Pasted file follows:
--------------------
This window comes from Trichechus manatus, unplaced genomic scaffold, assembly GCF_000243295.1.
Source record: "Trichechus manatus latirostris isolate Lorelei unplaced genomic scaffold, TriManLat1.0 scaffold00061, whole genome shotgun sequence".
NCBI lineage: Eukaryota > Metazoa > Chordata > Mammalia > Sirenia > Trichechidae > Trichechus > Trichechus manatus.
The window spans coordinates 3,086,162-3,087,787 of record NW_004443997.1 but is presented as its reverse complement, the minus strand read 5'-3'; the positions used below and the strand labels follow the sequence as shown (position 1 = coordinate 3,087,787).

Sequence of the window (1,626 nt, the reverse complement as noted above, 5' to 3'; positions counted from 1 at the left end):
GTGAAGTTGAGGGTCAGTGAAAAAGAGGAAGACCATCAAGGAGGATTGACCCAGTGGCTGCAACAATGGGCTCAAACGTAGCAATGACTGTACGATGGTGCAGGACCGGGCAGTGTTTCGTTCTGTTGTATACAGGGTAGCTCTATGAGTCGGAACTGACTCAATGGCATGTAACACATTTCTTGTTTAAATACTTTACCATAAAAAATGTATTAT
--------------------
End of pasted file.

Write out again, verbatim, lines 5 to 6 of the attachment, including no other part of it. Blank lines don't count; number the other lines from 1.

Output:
Sequence of the window (1,626 nt, the reverse complement as noted above, 5' to 3'; positions counted from 1 at the left end):
GTGAAGTTGAGGGTCAGTGAAAAAGAGGAAGACCATCAAGGAGGATTGACCCAGTGGCTGCAACAATGGGCTCAAACGTAGCAATGACTGTACGATGGTGCAGGACCGGGCAGTGTTTCGTTCTGTTGTATACAGGGTAGCTCTATGAGTCGGAACTGACTCAATGGCATGTAACACATTTCTTGTTTAAATACTTTACCATAAAAAATGTATTAT